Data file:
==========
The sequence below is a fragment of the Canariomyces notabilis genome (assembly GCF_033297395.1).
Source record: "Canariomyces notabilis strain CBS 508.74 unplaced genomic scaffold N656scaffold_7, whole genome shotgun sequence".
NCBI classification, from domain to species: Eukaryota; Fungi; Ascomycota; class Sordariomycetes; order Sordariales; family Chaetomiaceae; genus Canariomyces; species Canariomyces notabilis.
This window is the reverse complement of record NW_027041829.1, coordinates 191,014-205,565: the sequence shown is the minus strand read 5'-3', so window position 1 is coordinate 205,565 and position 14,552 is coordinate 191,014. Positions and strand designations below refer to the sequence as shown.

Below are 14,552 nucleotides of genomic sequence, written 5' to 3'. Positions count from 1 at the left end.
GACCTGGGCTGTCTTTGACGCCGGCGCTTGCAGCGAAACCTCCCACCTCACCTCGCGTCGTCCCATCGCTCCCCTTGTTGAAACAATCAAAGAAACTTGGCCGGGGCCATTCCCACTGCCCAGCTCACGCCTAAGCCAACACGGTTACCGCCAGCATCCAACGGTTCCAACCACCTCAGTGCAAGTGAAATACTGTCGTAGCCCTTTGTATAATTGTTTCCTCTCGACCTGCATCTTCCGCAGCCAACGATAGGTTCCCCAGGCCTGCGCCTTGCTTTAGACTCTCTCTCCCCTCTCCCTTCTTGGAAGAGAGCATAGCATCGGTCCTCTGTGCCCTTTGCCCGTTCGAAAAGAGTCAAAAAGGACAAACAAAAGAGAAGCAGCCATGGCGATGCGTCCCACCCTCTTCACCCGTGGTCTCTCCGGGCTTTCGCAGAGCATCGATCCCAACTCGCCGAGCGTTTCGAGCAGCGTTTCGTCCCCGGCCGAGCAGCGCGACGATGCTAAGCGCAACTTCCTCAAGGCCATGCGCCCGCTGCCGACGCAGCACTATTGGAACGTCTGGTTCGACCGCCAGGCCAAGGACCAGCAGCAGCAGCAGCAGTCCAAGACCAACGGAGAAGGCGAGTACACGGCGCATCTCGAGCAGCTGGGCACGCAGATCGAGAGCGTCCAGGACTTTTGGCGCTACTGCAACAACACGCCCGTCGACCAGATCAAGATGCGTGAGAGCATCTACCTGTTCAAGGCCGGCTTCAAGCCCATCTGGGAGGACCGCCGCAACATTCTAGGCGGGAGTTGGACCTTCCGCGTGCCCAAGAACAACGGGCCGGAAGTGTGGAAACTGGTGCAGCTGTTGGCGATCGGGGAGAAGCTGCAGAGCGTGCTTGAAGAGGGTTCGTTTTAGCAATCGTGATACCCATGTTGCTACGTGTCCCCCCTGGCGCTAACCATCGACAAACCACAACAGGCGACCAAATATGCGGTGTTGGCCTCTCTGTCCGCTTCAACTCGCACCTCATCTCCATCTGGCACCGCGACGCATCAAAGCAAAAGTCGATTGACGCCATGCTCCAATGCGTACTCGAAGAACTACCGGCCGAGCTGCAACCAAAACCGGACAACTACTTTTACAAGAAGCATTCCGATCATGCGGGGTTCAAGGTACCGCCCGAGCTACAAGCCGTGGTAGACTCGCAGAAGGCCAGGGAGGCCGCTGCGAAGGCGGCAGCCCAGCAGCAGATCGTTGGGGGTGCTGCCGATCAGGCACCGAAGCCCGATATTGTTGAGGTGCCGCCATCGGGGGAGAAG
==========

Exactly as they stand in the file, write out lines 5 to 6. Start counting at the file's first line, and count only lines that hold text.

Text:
Below are 14,552 nucleotides of genomic sequence, written 5' to 3'. Positions count from 1 at the left end.
GACCTGGGCTGTCTTTGACGCCGGCGCTTGCAGCGAAACCTCCCACCTCACCTCGCGTCGTCCCATCGCTCCCCTTGTTGAAACAATCAAAGAAACTTGGCCGGGGCCATTCCCACTGCCCAGCTCACGCCTAAGCCAACACGGTTACCGCCAGCATCCAACGGTTCCAACCACCTCAGTGCAAGTGAAATACTGTCGTAGCCCTTTGTATAATTGTTTCCTCTCGACCTGCATCTTCCGCAGCCAACGATAGGTTCCCCAGGCCTGCGCCTTGCTTTAGACTCTCTCTCCCCTCTCCCTTCTTGGAAGAGAGCATAGCATCGGTCCTCTGTGCCCTTTGCCCGTTCGAAAAGAGTCAAAAAGGACAAACAAAAGAGAAGCAGCCATGGCGATGCGTCCCACCCTCTTCACCCGTGGTCTCTCCGGGCTTTCGCAGAGCATCGATCCCAACTCGCCGAGCGTTTCGAGCAGCGTTTCGTCCCCGGCCGAGCAGCGCGACGATGCTAAGCGCAACTTCCTCAAGGCCATGCGCCCGCTGCCGACGCAGCACTATTGGAACGTCTGGTTCGACCGCCAGGCCAAGGACCAGCAGCAGCAGCAGCAGTCCAAGACCAACGGAGAAGGCGAGTACACGGCGCATCTCGAGCAGCTGGGCACGCAGATCGAGAGCGTCCAGGACTTTTGGCGCTACTGCAACAACACGCCCGTCGACCAGATCAAGATGCGTGAGAGCATCTACCTGTTCAAGGCCGGCTTCAAGCCCATCTGGGAGGACCGCCGCAACATTCTAGGCGGGAGTTGGACCTTCCGCGTGCCCAAGAACAACGGGCCGGAAGTGTGGAAACTGGTGCAGCTGTTGGCGATCGGGGAGAAGCTGCAGAGCGTGCTTGAAGAGGGTTCGTTTTAGCAATCGTGATACCCATGTTGCTACGTGTCCCCCCTGGCGCTAACCATCGACAAACCACAACAGGCGACCAAATATGCGGTGTTGGCCTCTCTGTCCGCTTCAACTCGCACCTCATCTCCATCTGGCACCGCGACGCATCAAAGCAAAAGTCGATTGACGCCATGCTCCAATGCGTACTCGAAGAACTACCGGCCGAGCTGCAACCAAAACCGGACAACTACTTTTACAAGAAGCATTCCGATCATGCGGGGTTCAAGGTACCGCCCGAGCTACAAGCCGTGGTAGACTCGCAGAAGGCCAGGGAGGCCGCTGCGAAGGCGGCAGCCCAGCAGCAGATCGTTGGGGGTGCTGCCGATCAGGCACCGAAGCCCGATATTGTTGAGGTGCCGCCATCGGGGGAGAAG